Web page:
## What Is... Seminar

A "good'' periodic function can be represented via its Fourier series

$ f(x) = \sum_{k\in \mathbb{Z}} \hat{f}(k) e^{2\pi i k x} .$

When we hear different tones, this is what our ear does: it hears the Fourier modes.

However, what are the functions for which the above representation actually holds?

Suppose that $f \in L^{2}\bigl([0,1)\bigr)$. It is relatively easy to see that the above equality holds in $L^{2}\bigl([0,1)\bigr)$ sense using basic functional analysis of Hilbert spaces. Once again, functional analysis tells us that the above equality fails to hold pointwise for every $x$.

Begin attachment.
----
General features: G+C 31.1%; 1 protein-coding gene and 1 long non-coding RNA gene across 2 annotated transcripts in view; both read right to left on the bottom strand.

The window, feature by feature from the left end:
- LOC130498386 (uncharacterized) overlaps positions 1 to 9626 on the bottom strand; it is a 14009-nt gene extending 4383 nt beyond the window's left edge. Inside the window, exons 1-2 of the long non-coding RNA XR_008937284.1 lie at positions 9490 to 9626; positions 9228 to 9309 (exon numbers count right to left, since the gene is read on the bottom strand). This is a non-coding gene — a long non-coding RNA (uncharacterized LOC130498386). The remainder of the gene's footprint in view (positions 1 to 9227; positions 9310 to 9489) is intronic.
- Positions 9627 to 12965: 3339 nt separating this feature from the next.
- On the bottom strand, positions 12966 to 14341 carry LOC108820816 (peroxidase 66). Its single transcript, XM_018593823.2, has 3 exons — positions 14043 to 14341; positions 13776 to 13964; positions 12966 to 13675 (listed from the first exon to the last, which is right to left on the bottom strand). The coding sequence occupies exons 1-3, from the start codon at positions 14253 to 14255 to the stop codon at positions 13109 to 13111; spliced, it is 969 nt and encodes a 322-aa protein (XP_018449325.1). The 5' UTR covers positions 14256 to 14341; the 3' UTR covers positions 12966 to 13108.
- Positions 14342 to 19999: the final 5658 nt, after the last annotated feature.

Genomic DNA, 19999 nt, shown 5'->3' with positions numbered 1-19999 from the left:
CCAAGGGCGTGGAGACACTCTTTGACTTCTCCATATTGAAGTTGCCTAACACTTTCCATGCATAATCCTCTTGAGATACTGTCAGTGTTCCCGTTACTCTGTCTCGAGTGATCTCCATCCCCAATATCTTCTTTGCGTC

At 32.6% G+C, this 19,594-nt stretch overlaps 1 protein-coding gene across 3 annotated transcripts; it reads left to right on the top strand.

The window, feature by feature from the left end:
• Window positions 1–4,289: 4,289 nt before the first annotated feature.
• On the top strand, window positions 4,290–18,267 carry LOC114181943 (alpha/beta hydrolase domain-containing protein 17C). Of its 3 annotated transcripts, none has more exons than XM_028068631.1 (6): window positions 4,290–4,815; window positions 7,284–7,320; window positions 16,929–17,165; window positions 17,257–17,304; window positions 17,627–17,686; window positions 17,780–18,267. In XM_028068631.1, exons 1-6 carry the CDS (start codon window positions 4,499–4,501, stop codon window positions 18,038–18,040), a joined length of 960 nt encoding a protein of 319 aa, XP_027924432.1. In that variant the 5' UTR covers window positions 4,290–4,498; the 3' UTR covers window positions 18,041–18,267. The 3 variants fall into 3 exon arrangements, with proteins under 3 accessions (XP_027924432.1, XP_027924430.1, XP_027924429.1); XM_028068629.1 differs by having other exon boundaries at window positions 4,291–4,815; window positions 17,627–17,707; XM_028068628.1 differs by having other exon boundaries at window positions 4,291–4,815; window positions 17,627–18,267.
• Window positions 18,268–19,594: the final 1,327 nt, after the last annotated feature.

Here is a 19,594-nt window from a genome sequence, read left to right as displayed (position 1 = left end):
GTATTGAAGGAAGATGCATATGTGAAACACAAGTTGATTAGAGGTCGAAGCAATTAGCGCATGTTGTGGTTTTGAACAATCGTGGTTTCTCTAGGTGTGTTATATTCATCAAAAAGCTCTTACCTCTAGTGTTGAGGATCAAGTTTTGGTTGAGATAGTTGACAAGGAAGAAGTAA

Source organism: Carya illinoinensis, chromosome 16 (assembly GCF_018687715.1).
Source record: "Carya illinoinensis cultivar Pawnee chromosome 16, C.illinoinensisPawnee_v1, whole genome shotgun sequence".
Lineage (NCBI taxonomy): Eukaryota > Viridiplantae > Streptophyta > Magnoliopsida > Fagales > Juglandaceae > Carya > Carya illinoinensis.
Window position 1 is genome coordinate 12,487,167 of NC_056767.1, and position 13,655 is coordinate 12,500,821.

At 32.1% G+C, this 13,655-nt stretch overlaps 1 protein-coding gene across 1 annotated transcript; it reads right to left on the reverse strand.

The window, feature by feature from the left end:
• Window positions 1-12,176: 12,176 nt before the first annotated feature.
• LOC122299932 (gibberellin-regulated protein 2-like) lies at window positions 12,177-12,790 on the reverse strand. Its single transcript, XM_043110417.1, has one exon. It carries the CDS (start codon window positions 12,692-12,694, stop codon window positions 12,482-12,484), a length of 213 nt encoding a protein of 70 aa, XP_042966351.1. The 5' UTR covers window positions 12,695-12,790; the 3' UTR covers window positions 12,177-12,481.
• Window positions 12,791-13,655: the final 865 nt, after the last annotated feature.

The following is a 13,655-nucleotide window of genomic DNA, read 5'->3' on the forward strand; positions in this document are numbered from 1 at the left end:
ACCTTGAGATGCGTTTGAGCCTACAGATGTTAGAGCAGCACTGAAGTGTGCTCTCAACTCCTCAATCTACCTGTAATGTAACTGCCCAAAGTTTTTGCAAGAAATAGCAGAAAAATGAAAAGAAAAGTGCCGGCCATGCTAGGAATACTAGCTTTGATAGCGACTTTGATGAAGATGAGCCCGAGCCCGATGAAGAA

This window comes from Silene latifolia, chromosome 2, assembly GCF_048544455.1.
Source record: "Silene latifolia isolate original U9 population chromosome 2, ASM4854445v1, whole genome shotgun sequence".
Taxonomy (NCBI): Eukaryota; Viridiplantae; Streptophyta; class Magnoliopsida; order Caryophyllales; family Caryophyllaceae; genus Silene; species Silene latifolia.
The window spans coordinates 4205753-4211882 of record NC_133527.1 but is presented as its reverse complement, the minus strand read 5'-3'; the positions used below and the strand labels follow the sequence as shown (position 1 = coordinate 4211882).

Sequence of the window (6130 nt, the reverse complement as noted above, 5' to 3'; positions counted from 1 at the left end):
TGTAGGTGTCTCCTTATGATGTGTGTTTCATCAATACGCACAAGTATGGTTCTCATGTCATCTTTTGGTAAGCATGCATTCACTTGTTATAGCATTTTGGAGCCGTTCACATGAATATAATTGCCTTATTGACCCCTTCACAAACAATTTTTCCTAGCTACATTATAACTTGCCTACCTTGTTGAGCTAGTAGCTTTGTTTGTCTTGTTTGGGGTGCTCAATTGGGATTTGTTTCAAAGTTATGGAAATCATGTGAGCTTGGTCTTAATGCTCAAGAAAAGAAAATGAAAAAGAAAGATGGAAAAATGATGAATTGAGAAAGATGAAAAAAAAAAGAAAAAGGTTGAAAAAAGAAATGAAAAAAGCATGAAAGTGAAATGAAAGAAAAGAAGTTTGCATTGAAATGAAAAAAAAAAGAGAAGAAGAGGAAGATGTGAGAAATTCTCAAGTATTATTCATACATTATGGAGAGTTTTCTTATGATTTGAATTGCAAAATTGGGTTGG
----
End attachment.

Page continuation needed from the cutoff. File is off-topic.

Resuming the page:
In 1913 Luzin conjectured that the convergence of the Fourier series does hold for almost every $x\in[0,1)$ (i.e. with exception of a set of vanishing measure). But it was only in 1966 the Lennart Carleson, convinced that the conjecture was false, while constructing a counterexample accidentally proved that the convergence actually holds.

We will talk about how Carleson's insanely complicated proof gave origin to what is known as time-frequency analysis and phase-space portrait analysis, an extremely useful toolbox for dealing with singular and oscillatory integral operators.